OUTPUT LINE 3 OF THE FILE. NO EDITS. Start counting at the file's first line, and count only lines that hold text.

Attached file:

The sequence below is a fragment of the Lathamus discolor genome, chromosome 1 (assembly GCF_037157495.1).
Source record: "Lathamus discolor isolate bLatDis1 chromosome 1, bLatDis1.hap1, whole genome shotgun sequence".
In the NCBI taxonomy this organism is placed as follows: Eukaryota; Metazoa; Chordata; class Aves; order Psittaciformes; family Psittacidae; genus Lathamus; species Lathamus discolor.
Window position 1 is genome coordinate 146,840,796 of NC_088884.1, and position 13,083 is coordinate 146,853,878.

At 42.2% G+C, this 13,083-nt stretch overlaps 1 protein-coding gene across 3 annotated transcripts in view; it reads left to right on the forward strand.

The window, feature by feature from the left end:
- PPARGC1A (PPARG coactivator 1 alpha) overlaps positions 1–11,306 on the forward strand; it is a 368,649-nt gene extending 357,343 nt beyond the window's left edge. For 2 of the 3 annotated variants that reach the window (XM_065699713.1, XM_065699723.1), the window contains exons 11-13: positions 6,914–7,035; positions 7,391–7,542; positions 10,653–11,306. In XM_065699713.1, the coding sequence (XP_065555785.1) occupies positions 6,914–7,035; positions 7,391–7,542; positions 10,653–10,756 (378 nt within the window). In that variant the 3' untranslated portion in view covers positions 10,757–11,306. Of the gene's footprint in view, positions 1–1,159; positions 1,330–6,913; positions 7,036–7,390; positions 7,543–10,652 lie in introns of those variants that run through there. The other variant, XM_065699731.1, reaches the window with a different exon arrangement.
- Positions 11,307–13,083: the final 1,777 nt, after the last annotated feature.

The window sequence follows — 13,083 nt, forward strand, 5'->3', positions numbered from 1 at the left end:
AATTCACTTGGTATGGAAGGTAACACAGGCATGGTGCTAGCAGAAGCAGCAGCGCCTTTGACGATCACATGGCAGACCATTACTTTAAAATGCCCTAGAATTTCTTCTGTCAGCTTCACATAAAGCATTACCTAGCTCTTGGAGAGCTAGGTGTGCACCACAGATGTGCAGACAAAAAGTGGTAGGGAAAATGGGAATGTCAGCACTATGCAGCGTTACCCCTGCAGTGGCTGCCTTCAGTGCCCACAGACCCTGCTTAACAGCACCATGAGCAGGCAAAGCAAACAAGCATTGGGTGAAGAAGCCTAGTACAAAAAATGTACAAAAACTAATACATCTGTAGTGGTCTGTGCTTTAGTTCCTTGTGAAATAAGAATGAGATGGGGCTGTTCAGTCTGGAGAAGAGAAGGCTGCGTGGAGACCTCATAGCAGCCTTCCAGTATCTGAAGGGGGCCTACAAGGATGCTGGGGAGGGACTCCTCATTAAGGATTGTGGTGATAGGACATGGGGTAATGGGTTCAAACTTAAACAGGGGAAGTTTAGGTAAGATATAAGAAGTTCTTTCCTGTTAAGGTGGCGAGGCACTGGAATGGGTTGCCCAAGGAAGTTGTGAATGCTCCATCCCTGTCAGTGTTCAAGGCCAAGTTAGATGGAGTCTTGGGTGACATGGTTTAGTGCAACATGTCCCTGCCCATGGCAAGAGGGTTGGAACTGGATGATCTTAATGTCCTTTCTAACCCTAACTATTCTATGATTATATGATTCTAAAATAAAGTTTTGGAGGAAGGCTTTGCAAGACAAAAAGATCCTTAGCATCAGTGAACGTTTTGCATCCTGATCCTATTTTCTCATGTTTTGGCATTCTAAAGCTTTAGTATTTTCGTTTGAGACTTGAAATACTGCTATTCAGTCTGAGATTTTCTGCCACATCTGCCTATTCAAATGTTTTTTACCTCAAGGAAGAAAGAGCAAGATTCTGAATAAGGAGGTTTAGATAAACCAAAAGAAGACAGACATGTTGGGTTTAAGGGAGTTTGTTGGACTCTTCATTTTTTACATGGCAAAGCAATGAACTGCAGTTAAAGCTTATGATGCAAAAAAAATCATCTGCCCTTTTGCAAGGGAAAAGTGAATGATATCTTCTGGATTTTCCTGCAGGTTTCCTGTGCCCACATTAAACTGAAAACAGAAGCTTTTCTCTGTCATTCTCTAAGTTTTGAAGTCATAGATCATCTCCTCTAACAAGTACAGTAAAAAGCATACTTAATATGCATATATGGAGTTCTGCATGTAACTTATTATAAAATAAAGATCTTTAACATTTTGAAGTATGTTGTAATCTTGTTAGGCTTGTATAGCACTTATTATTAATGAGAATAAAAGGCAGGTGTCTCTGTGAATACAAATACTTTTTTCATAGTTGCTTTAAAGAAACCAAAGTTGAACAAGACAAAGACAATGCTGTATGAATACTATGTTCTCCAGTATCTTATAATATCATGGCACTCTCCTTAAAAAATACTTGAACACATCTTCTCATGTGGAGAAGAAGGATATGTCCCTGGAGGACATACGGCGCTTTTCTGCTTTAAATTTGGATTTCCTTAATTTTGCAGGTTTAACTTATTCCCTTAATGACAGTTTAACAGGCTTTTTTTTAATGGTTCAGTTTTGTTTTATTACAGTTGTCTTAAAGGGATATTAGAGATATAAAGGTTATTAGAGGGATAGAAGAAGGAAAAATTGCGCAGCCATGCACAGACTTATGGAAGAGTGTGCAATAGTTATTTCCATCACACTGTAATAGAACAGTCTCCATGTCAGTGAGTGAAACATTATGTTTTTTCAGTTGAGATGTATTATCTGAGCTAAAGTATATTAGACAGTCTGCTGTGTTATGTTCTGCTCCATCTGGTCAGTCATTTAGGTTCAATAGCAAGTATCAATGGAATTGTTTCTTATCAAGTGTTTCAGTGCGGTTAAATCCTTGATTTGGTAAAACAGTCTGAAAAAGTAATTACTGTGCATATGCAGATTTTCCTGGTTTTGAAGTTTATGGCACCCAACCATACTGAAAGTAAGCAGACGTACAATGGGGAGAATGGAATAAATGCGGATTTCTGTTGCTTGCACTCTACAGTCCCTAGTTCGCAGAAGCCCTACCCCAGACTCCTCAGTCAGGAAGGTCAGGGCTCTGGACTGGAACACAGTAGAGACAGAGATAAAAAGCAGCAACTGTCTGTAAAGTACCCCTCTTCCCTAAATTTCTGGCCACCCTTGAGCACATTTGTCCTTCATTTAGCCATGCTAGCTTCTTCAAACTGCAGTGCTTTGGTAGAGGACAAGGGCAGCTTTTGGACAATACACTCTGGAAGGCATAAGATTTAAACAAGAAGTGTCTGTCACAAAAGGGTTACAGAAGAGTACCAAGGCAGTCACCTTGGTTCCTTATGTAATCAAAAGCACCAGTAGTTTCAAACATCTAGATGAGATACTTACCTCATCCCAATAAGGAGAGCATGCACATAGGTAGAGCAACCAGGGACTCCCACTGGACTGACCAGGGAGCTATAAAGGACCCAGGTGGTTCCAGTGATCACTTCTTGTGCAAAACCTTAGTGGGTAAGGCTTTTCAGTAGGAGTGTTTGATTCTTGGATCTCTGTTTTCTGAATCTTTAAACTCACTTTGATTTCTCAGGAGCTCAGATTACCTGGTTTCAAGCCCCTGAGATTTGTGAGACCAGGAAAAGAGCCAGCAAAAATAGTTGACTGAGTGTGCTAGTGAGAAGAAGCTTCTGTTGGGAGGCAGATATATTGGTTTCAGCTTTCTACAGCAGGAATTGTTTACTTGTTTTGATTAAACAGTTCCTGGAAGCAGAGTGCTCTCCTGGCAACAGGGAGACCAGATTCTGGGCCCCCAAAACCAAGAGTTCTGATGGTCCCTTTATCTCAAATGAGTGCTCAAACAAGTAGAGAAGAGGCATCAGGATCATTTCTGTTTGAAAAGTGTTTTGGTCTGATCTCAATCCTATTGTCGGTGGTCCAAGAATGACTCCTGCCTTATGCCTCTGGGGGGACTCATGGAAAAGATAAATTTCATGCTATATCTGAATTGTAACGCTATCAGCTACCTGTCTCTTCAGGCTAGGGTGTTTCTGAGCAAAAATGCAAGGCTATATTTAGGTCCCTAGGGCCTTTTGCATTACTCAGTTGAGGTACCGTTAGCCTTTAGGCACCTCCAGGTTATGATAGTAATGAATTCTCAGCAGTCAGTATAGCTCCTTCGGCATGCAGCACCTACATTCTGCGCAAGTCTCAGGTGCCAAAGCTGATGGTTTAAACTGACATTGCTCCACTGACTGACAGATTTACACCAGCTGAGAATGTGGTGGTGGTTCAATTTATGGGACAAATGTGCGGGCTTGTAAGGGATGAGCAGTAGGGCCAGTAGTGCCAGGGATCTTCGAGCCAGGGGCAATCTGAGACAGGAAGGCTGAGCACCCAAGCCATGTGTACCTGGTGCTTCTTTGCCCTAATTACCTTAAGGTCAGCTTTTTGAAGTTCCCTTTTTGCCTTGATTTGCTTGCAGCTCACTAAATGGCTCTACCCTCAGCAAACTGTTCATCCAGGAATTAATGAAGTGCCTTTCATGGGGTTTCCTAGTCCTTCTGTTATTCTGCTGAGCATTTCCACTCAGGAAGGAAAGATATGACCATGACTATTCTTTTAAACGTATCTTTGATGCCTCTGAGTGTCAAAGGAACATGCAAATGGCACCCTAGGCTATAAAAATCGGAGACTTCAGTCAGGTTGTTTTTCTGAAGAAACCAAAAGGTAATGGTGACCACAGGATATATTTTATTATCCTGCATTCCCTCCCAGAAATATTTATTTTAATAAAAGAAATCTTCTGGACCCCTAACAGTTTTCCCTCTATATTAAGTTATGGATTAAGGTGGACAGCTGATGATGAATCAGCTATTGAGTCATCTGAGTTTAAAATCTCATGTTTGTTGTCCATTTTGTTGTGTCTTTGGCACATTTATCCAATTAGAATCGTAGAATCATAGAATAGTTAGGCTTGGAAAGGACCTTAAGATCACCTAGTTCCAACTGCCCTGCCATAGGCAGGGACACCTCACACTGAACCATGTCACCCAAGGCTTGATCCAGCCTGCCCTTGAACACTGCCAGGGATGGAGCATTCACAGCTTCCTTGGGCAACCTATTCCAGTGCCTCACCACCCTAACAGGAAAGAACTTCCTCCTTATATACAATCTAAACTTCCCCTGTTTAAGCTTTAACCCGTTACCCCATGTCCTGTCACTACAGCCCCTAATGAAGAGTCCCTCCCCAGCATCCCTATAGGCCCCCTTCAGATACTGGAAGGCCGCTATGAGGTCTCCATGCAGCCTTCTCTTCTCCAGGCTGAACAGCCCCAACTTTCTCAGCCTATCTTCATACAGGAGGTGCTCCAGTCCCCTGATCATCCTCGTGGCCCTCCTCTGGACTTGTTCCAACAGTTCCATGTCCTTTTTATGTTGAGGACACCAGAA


In the NCBI taxonomy this organism is placed as follows: Eukaryota; Metazoa; Chordata; class Aves; order Psittaciformes; family Psittacidae; genus Lathamus; species Lathamus discolor.